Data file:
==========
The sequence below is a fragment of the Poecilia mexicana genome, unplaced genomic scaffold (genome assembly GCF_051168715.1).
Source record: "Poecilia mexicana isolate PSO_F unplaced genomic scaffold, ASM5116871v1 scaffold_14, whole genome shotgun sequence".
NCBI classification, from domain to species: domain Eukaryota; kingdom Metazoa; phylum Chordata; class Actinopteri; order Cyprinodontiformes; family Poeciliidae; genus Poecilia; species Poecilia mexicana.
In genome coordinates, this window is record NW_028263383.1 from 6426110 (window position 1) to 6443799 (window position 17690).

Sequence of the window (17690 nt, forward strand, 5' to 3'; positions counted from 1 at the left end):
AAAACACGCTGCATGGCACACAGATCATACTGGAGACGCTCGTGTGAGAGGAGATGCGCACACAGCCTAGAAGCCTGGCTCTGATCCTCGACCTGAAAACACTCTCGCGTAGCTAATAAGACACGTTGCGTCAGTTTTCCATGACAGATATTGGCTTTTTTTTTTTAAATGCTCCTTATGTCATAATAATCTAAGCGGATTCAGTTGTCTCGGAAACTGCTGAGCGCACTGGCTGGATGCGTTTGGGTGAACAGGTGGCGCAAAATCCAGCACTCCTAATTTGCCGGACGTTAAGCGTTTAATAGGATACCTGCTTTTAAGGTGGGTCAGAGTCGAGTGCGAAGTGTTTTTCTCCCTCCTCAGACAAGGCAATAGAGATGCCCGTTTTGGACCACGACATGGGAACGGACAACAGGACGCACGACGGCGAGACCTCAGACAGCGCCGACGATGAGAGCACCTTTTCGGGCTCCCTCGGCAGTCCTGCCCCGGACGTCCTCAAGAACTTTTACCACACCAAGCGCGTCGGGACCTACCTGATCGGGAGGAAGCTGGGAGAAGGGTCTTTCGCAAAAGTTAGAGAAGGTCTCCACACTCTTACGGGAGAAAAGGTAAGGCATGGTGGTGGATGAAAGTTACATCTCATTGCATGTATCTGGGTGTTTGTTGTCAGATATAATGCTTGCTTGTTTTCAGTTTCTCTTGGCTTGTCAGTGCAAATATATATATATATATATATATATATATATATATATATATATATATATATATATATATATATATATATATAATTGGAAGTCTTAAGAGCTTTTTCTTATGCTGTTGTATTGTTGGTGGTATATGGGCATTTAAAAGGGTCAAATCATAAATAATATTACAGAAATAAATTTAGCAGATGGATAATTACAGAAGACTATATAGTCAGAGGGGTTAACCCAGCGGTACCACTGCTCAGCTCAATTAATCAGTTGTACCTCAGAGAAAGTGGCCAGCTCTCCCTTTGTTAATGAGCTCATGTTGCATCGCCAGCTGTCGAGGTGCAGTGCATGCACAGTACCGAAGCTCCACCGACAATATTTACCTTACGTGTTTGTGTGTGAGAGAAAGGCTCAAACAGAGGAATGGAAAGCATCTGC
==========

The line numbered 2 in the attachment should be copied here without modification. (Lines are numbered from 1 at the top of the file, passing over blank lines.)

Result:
Source record: "Poecilia mexicana isolate PSO_F unplaced genomic scaffold, ASM5116871v1 scaffold_14, whole genome shotgun sequence".